Cause and Effect in European Politics and Law

The EU is almost ready with its new financial architecture

Adelina Marini, September 9, 2010

After the hot summer this year, the autumn in the European Union is beginning with no less heat. The start of the autumn season was given with several key events. One of the most important is that after a year of wandering, tackling unforeseen problems, disputes and negotiations, finally the European financial institutions will have pan-European supervisory authorities. This was possible thanks to the deal, reached between the Commission, the Parliament and the Council. Another key event is the first of its kind address of the president of the European Commission Jose Manuel Barroso, which is the same as a title but different as institutionality from the American President's State of the Union address.

The financial supervision

After the troika reached an agreement on the introduction of a European financial supervision, the Council of EU's financial ministers (Ecofin) has approved it. Thus the reform of the European supervisory framework has been given a start. Its aim is to eliminate the weaknesses that emerged during the crisis. A European Systemic Risk Board is being created, which will provide macro supervision on the financial system and another three supervisory authorities: a European Banking Authority (EBA); a European Insurance and Occupational Pensions Authority and a European Securities and Markets Authority. As the Belgian Minister of Finance Didier Reynders explained, whose country now holds the 6-months rotational presidency of the EU, this was the beginning of a process of creation of a new financial architecture.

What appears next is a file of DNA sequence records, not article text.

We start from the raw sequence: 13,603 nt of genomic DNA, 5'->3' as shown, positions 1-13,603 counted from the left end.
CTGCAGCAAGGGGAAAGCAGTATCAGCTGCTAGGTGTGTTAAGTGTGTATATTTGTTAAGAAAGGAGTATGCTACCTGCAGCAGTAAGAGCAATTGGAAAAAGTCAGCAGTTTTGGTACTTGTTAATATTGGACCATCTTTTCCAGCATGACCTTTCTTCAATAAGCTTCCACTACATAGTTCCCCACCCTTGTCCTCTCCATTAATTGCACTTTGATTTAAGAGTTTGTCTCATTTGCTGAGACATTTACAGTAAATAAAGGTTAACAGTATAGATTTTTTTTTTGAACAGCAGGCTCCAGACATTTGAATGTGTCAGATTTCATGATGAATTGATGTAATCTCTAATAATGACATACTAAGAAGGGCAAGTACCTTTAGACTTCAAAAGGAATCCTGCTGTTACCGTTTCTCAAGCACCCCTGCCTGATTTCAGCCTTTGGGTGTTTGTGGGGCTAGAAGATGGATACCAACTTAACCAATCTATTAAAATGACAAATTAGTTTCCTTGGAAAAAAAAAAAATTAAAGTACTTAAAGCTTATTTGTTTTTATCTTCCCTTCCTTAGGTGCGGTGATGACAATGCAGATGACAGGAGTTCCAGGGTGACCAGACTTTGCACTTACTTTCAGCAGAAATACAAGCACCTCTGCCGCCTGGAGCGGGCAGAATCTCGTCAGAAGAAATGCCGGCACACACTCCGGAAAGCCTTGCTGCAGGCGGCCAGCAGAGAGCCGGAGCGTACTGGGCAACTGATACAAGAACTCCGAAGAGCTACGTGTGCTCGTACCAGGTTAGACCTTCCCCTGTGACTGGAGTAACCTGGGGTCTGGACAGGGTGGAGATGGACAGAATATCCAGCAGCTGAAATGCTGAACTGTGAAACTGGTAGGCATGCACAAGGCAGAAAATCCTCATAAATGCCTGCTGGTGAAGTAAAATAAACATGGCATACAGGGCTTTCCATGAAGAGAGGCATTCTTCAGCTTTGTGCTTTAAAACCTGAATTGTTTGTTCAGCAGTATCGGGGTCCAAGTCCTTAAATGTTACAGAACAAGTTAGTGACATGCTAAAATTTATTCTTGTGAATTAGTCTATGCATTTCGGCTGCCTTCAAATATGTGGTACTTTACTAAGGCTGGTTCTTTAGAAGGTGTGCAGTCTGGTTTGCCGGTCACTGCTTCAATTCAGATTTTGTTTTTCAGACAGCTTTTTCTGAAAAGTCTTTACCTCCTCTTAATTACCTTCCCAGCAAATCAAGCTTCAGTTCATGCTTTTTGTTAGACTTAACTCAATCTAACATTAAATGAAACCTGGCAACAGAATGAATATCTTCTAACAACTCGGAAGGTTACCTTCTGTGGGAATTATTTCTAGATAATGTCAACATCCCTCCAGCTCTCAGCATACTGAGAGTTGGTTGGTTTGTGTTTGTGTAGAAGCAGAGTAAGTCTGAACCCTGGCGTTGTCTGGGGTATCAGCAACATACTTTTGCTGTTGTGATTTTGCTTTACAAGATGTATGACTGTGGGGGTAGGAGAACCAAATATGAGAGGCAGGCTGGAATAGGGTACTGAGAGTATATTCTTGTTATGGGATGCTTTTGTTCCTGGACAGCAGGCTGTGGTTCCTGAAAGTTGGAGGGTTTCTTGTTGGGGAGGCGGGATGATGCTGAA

In order to be enforced on January 1, 2011, the new financial architecture has to be approved by the European Parliament, which is expected to happen at a first reading on September 20. It is possible, though, the agreement on financial supervision in the EU to prove as being another compromise which would not be able to fulfill its original purpose - to prevent new financial crises. The suspicion of a compromise came out from the explanation of the European Internal Market Commissioner Michel Barnier, given after the end of the Ecofin on Tuesday:

"European supervision is important because half of the banks in Europe operate beyond the borders of their countries of origin. We are not trying to replace national supervisors but we need a system for common supervision on financial institutions, insurance companies, because they are transnational. This agreement is a framework which has to be built further".

As if to make the autumn even hotter the European Commission is expected to introduce new initiatives, which its President Jose Manuel Barroso generalised in his State of the Union address as "more regulation and strengthening of supervision". Many legislative proposals are to be expected for the derivatives markets as well. As part of the forthcoming proposals will also be the creation of